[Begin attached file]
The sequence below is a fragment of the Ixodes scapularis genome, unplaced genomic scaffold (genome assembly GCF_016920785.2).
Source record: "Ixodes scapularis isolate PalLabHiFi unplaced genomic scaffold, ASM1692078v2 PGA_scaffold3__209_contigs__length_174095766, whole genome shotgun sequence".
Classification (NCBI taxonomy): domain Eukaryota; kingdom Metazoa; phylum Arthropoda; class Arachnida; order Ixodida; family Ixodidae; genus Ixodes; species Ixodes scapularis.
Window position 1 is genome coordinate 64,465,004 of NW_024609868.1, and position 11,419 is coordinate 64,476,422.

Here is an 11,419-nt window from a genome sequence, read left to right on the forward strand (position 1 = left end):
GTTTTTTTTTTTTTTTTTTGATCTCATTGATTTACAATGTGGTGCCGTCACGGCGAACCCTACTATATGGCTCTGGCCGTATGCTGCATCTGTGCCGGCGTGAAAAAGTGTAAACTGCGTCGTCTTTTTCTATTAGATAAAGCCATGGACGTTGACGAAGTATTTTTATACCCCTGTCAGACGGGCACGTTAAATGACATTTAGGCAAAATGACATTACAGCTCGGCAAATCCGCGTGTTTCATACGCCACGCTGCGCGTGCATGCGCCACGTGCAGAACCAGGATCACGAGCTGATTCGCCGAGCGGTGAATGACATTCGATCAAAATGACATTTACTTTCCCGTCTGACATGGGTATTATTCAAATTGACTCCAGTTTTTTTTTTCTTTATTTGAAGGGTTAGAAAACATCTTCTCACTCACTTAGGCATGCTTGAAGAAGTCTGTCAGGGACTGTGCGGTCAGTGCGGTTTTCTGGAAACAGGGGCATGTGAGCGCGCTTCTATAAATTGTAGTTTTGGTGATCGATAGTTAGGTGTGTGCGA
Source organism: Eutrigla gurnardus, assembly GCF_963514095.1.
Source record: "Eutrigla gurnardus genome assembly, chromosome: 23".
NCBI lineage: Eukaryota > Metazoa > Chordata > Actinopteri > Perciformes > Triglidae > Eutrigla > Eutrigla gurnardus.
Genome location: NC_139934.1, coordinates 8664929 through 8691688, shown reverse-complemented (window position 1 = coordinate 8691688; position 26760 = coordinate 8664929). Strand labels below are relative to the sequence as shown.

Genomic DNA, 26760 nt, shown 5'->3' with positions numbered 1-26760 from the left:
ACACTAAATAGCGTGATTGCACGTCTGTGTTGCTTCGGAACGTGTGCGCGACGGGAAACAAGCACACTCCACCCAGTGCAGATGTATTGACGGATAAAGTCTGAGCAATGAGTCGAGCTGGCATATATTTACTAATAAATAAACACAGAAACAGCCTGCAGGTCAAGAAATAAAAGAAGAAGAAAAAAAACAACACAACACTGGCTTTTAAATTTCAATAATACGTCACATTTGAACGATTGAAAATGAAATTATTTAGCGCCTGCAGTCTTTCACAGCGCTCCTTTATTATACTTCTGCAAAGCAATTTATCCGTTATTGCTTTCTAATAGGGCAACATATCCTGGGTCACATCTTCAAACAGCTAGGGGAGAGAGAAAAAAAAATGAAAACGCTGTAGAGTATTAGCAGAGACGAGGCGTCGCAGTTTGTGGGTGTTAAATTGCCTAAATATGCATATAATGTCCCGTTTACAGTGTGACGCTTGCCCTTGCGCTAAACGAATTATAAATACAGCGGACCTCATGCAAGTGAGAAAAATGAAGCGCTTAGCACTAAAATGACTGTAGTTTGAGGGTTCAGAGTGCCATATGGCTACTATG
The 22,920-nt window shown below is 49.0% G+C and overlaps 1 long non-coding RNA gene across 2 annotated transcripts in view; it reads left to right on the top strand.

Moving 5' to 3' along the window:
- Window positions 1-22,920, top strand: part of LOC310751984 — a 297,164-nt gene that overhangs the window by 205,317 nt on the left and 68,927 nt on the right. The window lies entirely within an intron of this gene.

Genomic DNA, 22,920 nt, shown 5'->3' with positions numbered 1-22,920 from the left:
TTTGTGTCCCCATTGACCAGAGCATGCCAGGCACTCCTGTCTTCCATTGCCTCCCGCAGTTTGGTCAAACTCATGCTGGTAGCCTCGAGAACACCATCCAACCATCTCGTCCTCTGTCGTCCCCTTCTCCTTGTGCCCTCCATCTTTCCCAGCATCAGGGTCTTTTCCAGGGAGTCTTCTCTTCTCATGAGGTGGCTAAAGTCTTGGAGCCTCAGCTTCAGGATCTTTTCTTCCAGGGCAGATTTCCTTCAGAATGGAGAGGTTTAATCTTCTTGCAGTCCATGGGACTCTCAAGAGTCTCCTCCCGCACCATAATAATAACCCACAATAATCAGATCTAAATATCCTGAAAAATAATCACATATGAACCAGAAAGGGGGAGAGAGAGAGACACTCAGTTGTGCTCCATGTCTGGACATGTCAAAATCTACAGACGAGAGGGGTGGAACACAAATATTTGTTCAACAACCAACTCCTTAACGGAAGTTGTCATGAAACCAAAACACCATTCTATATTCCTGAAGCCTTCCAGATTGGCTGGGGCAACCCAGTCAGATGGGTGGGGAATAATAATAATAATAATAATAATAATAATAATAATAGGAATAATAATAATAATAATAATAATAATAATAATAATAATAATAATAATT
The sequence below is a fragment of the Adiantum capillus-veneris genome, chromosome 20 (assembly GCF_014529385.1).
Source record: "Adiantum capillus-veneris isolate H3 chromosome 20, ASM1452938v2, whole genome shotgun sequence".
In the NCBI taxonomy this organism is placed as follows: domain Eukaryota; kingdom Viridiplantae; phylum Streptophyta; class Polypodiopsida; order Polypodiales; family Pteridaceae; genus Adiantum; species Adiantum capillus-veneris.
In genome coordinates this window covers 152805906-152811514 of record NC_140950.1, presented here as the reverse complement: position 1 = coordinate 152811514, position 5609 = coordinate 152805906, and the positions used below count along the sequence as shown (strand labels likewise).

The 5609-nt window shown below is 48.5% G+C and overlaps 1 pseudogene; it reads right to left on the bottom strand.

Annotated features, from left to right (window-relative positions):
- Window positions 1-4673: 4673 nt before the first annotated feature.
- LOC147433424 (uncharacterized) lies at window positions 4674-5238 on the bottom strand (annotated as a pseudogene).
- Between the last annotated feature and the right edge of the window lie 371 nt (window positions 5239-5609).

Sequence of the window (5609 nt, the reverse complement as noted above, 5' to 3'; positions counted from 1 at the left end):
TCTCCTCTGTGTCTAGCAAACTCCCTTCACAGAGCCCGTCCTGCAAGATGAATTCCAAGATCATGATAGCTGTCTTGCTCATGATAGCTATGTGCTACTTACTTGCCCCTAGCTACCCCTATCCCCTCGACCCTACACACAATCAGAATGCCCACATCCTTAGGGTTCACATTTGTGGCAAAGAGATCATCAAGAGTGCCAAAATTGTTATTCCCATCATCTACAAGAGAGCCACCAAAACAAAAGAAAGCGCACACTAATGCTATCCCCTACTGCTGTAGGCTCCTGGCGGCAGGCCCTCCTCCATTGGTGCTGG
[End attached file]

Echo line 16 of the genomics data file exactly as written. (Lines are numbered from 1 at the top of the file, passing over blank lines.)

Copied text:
Genomic DNA, 22,920 nt, shown 5'->3' with positions numbered 1-22,920 from the left: